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Ainge, Youth, and Talent Evaluation

SI writer Ian Thomson has a couple of interesting views on the Celtics this week. 

One is in the print publication (I can't find the link right now) where he makes the point that while Danny Ainge has been an exceptional drafter, his staff's weakness appears to be in not being able to find cheap talent that is in the league already.  Examples would include Boris Diaw and DaSagana Diop, both of whom had to get a fresh start on a new team to prosper.  He doesn't mention this, but I believe Telfair was Ainge's attempt at finding gold in the NBA.  The problem might be that he relied too much upon his draft impressions and not enough on what Telfair has (or hasn't) been able to do in the league.  Thomson makes the point that the Celtics need to spend more time and energy scouting the NBA for hidden talents.

The other blurb by Thomson revolves around Ainge's overvaluing his youth.  Not a new accusation by any means, but there is a quote of note:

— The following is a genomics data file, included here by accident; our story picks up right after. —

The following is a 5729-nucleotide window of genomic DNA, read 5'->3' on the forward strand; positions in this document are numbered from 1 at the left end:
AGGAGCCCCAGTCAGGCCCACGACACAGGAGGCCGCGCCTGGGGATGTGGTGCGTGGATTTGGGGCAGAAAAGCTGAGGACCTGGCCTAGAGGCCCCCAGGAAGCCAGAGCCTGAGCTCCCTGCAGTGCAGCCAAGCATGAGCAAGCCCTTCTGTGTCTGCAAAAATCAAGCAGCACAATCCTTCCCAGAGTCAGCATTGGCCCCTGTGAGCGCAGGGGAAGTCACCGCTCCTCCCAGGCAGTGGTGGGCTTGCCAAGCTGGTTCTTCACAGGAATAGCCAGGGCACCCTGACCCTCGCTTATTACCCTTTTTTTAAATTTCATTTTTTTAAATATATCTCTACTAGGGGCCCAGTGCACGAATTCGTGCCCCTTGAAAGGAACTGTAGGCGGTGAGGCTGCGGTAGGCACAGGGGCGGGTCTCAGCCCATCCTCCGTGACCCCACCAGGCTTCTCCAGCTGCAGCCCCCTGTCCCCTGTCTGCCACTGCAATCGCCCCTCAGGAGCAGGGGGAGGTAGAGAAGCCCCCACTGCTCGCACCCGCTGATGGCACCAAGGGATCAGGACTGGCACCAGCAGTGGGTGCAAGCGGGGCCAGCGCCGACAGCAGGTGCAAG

"The Celtics are going to have to trade some of those young guys,'' addded an Eastern Conference exec, "if only for the reason that they won't be able to re-sign them all and stay under the luxury tax. The other problem with thinking you can build around them is that on a good team -- a team that's contending for conference championships -- they're all going to be second-string players, except for Al Jefferson.''

Of course the glaring omission from that evaluation is the potential that Gerald Green has.  You could argue that Rondo has almost as much upside as well.  Then again, perhaps we are overvaluing the youth as well.  Will Gerald become a star, or just settle into being a good scorer?  Only time will tell, and I'm not sure Ainge has the time to wait and find out.

By the way, Ainge was in Austin scouting Durant the other night.